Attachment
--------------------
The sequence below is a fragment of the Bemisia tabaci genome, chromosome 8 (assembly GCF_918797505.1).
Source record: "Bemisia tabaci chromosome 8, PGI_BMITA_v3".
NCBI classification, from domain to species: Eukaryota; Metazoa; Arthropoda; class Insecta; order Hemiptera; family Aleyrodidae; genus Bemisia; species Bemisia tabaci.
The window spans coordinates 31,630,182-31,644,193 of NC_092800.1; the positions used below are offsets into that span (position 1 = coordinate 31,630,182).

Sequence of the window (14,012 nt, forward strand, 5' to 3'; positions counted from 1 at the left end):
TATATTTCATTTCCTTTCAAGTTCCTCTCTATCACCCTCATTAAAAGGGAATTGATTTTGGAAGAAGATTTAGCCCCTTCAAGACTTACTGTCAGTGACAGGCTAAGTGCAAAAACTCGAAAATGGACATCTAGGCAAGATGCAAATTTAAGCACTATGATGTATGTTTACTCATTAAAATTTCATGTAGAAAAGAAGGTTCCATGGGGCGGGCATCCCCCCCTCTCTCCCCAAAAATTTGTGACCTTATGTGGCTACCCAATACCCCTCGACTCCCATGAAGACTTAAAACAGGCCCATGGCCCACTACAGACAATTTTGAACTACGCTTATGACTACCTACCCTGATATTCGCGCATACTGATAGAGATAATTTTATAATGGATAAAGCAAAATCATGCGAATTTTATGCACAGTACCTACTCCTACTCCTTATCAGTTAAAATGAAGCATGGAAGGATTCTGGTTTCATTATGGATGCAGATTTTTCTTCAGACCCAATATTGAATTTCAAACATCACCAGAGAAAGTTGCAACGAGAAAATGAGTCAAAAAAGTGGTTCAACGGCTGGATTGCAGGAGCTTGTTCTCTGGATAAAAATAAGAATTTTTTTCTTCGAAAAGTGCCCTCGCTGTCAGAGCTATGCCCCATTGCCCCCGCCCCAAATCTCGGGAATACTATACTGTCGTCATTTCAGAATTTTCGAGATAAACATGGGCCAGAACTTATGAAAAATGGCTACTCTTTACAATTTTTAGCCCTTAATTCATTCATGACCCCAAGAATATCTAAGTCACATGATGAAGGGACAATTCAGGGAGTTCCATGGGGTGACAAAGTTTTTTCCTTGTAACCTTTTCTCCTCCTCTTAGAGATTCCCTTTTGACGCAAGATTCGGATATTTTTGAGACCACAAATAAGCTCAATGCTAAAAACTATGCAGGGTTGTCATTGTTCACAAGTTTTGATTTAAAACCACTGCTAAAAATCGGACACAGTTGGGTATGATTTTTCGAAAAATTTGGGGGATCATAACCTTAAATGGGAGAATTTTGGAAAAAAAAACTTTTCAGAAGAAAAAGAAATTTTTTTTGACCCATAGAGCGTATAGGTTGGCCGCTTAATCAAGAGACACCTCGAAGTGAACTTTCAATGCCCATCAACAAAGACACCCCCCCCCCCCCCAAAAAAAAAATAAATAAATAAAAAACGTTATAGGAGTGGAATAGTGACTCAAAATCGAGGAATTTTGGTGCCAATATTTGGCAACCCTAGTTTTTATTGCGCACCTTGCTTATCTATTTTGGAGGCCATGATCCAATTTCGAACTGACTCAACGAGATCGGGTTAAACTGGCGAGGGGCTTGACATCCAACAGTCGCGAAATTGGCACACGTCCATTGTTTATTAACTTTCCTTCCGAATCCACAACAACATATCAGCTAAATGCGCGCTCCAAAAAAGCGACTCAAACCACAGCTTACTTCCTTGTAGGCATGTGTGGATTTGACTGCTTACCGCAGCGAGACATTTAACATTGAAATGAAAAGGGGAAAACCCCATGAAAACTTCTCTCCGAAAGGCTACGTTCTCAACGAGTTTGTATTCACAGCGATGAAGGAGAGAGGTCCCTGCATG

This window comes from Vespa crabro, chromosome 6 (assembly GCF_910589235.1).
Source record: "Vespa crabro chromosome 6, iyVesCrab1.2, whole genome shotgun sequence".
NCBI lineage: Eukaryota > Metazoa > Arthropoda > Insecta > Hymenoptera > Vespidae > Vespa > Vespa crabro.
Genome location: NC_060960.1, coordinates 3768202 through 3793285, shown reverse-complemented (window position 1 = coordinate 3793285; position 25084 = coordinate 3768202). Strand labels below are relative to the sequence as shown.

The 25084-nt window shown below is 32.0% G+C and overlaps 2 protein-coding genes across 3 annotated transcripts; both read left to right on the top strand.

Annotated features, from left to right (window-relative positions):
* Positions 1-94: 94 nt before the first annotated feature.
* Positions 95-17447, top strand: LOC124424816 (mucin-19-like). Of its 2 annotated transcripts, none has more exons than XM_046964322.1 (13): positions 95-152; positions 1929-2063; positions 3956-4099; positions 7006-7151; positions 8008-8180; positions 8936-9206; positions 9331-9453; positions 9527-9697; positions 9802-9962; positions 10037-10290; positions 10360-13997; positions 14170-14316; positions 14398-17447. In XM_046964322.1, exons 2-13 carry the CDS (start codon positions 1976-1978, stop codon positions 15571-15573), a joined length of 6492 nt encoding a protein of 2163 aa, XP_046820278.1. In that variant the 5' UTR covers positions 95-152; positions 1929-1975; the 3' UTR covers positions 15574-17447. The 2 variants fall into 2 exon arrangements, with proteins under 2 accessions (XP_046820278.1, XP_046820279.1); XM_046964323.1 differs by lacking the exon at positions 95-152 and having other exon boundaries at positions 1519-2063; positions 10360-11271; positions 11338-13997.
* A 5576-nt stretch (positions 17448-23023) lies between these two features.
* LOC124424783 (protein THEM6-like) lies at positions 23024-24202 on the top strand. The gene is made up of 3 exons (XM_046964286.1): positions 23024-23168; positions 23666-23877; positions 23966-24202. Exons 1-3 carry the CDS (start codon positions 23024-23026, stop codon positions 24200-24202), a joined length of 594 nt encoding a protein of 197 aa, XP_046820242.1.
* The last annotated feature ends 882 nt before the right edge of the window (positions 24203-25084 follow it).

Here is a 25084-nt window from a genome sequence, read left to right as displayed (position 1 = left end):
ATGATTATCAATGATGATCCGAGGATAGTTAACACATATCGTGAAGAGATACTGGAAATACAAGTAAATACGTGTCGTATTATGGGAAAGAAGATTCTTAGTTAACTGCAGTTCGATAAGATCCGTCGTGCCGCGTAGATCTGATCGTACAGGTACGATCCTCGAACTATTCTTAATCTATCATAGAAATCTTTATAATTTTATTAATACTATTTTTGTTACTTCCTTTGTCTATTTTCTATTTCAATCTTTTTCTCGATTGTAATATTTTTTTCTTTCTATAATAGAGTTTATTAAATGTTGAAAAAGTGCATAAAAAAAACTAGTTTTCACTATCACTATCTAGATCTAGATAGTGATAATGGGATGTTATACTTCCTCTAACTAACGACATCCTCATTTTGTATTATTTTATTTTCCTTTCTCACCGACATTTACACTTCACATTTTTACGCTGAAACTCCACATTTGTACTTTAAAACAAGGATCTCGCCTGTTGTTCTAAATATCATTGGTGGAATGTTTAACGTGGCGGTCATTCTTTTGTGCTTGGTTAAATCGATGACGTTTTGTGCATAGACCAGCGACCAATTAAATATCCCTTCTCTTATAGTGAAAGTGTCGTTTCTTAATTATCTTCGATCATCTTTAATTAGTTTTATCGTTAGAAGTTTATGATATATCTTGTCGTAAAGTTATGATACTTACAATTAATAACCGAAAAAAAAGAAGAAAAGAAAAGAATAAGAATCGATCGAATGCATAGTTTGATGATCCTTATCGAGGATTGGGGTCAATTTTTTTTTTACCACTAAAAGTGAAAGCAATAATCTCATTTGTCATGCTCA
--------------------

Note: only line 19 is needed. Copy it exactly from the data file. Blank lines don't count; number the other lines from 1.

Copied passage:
ATGATTATCAATGATGATCCGAGGATAGTTAACACATATCGTGAAGAGATACTGGAAATACAAGTAAATACGTGTCGTATTATGGGAAAGAAGATTCTTAGTTAACTGCAGTTCGATAAGATCCGTCGTGCCGCGTAGATCTGATCGTACAGGTACGATCCTCGAACTATTCTTAATCTATCATAGAAATCTTTATAATTTTATTAATACTATTTTTGTTACTTCCTTTGTCTATTTTCTATTTCAATCTTTTTCTCGATTGTAATATTTTTTTCTTTCTATAATAGAGTTTATTAAATGTTGAAAAAGTGCATAAAAAAAACTAGTTTTCACTATCACTATCTAGATCTAGATAGTGATAATGGGATGTTATACTTCCTCTAACTAACGACATCCTCATTTTGTATTATTTTATTTTCCTTTCTCACCGACATTTACACTTCACATTTTTACGCTGAAACTCCACATTTGTACTTTAAAACAAGGATCTCGCCTGTTGTTCTAAATATCATTGGTGGAATGTTTAACGTGGCGGTCATTCTTTTGTGCTTGGTTAAATCGATGACGTTTTGTGCATAGACCAGCGACCAATTAAATATCCCTTCTCTTATAGTGAAAGTGTCGTTTCTTAATTATCTTCGATCATCTTTAATTAGTTTTATCGTTAGAAGTTTATGATATATCTTGTCGTAAAGTTATGATACTTACAATTAATAACCGAAAAAAAAGAAGAAAAGAAAAGAATAAGAATCGATCGAATGCATAGTTTGATGATCCTTATCGAGGATTGGGGTCAATTTTTTTTTTACCACTAAAAGTGAAAGCAATAATCTCATTTGTCATGCTCA